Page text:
Imagine the conversation as the neighbours meet outside their front doors. "Hi, good to see you. I noticed you won yet again last week. You're obviously the best player in the world right now."
"Well that's kind of you to say that. You also won, didn't you? So do you enjoy being world No 1?"
The residents of Monte Carlo have become accustomed to living cheek-by-jowl with celebrities, but it is still remarkable that the world's best female tennis player and her male counterpart are next-door neighbours. Caroline Wozniacki, the world No 1, and Novak Djokovic, unbeaten in 2011 and the game's best player on current form, are good friends too.
"We see each other quite a bit," Wozniacki said. "We've been teasing each other. I think I've had a very good season so far, but as I look over my shoulder I see him and he hasn't lost a match yet. I tell him: 'I'm trying to keep up with you, but it's not easy.' He says: 'But you're the No 1 and I'm not yet.' I'm like: 'Yeah, but if you keep up this work you will be soon'."
While the world rankings say that Wozniacki is No 1, the 20-year-old Dane knows she has work to do if she is to be viewed in the same light as her neighbour. Forget Djokovic's remarkable 39-match winning run: this is all about the Serb's two Grand Slam titles.
Wozniacki, who has yet to make her Grand Slam breakthrough, is so used to being asked about whether she deserves to be world No 1 that she began a press conference at this year's Australian Open by answering the question before it was even put to her.
As she sets out on her latest mission at this week's French Open, it is clear that the subject bores rather than irritates her. "My main targets this year are the Grand Slams," she said. "I'd like to win one, but it's not a catastrophe if I don't. I'm just enjoying being on the circuit and playing."
At least going home to Monte Carlo offers an escape from the questions. "I like being able to wake up in the morning, go down to the grocery store, just put my hair up, put some jogging clothes on and nobody really notices," she said. "I think people know who I am but everybody does their own thing there."
It would be wrong to suggest Wozniacki is uncomfortable with her fame. Chosen by Stella McCartney to be the public face of the designer's range of sportswear, she clearly enjoys her lifestyle and the opportunities it brings. She is not the sort to spend all her time on tour either on the tennis court or at a hotel. When in Los Angeles she took the chance to call in on David Beckham – Wozniacki's father played football for Poland and she is a big Liverpool fan – and in the United Arab Emirates earlier this year she met up with Sergio Garcia at the Dubai Desert Classic.
Not that Wozniacki is interested only in celebrities. In Thailand last year she took time out to visit a Buddhist temple. "We went to feed the monks. It's a tradition. You go at 6.40 in the morning, just at sunrise, go on the beach and the monks come. You give them some rice and some water. It should bring you good luck. I had to get up very early but it was a great experience.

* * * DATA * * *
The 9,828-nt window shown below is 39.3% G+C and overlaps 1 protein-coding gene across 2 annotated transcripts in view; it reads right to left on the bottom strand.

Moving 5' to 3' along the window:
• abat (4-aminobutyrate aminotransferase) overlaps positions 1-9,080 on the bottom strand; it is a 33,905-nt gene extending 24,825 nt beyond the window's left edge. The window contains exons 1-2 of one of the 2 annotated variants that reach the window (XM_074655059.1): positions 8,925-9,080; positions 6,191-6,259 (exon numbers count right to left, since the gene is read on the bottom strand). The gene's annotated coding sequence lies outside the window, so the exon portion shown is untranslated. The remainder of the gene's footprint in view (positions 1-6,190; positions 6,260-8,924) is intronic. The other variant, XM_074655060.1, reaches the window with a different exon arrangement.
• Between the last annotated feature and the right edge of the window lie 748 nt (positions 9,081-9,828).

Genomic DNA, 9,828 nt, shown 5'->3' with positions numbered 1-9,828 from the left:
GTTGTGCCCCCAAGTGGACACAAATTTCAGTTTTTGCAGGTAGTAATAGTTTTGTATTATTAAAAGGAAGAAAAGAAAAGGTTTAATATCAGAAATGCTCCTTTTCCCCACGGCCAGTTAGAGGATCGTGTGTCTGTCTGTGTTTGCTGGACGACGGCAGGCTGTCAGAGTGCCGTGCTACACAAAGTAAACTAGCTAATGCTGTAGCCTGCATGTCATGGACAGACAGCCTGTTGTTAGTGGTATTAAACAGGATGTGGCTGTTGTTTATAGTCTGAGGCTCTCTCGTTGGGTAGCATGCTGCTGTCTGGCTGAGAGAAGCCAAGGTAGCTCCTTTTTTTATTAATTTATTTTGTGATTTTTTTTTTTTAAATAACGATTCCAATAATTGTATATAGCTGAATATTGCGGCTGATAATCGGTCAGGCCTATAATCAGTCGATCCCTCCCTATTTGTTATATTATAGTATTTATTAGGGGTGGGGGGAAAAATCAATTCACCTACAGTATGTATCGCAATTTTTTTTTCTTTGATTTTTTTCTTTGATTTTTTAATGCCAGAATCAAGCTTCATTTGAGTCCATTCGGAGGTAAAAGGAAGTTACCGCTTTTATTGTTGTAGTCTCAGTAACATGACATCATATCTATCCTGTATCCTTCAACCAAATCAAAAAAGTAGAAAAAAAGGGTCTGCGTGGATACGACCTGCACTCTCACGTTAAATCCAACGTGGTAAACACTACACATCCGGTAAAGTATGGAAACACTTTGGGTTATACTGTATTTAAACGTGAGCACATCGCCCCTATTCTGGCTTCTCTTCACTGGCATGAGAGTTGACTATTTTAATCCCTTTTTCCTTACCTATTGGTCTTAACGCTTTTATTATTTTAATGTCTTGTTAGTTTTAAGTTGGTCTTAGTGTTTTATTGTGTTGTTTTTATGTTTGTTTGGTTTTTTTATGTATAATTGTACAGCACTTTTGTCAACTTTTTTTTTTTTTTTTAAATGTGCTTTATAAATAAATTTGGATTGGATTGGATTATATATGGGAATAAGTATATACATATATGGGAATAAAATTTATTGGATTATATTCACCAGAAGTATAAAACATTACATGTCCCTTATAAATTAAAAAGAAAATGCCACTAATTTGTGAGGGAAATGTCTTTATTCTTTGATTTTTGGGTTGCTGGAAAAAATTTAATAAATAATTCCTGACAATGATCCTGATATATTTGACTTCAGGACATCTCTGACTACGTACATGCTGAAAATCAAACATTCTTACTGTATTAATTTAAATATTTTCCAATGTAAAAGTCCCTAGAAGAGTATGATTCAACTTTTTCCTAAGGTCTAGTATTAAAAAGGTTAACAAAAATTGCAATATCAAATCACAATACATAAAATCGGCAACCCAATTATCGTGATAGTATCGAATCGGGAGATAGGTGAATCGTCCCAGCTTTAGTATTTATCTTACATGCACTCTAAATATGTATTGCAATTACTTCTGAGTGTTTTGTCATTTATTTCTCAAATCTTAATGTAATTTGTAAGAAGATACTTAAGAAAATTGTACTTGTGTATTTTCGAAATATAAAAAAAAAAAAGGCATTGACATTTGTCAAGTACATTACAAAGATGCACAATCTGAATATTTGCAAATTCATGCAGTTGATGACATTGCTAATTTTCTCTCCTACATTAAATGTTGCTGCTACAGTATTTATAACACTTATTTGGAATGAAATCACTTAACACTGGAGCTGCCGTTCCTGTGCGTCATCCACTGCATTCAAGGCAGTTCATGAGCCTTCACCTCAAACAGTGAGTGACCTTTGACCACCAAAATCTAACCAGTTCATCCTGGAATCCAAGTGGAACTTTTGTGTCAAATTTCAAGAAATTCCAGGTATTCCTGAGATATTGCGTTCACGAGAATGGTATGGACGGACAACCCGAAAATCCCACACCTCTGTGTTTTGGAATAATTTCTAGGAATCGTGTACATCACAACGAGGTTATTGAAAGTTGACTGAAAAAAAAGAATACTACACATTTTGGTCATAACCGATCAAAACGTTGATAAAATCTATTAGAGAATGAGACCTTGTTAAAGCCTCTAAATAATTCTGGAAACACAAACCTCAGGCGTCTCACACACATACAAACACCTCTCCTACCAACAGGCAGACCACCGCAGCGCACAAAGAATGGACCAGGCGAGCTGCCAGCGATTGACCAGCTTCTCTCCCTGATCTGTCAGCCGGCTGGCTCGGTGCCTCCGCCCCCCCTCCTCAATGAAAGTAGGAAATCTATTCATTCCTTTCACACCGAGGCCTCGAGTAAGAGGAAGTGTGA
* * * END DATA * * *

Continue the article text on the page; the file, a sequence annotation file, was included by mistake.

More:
"I think it's important to see the cities and the countries where you are. I enjoy it. If it's just the tennis and the hotel you could be anywhere. For me it's very important to experience different cultures, to meet new people. I feel very privileged to be able to play the sport that I love – and to be good at it – and travel to these amazing countries."
She is a good linguist. Polish was her first language, her parents having moved when her father joined a Danish club in the late 1980s, but she was brought up as a Dane. She learned French and English at school, family holidays helped her to understand Russian and she has been teaching herself Spanish.
Her career so far has been a complete contrast to that of her predecessor as world No 1, Serena Williams, who usually turns up the volume at Grand Slam events but makes little noise for the rest of the year. Wozniacki played more matches (79) than any other player on the tour last year, winning six titles.
The Grand Slam will surely come. She lost to Kim Clijsters at the 2009 US Open in her only final but has since reached two semi-finals. In Melbourne earlier this year she had a match point to reach the final but lost to Li Na. She admitted it took a while to recover from that – "I didn't put tennis on the TV afterwards and it was only after four or five days back on the practice court that I felt OK" – though she bounced back in typical fashion by winning three of her next five tournaments, in Dubai, Indian Wells and Charleston.
The critics say Wozniacki's biggest weakness is that for all her great athleticism she lacks a killer shot, to which the Dane has a neat response. "If I don't have a weapon, then what do the others have?" she asked. "Since I'm No 1, I must be doing something right. I think people who say that aren't actually criticising me. I think it's the other players who should be offended."